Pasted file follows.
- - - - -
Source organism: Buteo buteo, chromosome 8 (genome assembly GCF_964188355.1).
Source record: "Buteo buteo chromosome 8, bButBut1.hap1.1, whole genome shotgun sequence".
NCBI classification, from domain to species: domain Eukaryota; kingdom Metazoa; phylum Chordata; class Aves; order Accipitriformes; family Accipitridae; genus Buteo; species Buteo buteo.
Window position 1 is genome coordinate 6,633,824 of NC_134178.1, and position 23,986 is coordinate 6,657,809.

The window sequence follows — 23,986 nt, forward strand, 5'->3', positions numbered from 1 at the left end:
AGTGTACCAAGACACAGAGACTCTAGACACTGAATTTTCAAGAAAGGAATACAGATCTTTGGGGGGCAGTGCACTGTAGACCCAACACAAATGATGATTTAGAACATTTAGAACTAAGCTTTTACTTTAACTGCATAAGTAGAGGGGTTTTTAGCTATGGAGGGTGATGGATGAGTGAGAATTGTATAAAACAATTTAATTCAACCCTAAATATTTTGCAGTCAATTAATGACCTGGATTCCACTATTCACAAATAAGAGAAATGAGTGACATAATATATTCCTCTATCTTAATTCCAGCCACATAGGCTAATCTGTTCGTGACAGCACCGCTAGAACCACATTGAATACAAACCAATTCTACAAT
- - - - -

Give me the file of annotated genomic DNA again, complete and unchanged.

Source organism: Buteo buteo, chromosome 8 (genome assembly GCF_964188355.1).
Source record: "Buteo buteo chromosome 8, bButBut1.hap1.1, whole genome shotgun sequence".
NCBI classification, from domain to species: domain Eukaryota; kingdom Metazoa; phylum Chordata; class Aves; order Accipitriformes; family Accipitridae; genus Buteo; species Buteo buteo.
Window position 1 is genome coordinate 6,633,824 of NC_134178.1, and position 23,986 is coordinate 6,657,809.

The window sequence follows — 23,986 nt, forward strand, 5'->3', positions numbered from 1 at the left end:
AGTGTACCAAGACACAGAGACTCTAGACACTGAATTTTCAAGAAAGGAATACAGATCTTTGGGGGGCAGTGCACTGTAGACCCAACACAAATGATGATTTAGAACATTTAGAACTAAGCTTTTACTTTAACTGCATAAGTAGAGGGGTTTTTAGCTATGGAGGGTGATGGATGAGTGAGAATTGTATAAAACAATTTAATTCAACCCTAAATATTTTGCAGTCAATTAATGACCTGGATTCCACTATTCACAAATAAGAGAAATGAGTGACATAATATATTCCTCTATCTTAATTCCAGCCACATAGGCTAATCTGTTCGTGACAGCACCGCTAGAACCACATTGAATACAAACCAATTCTACAAT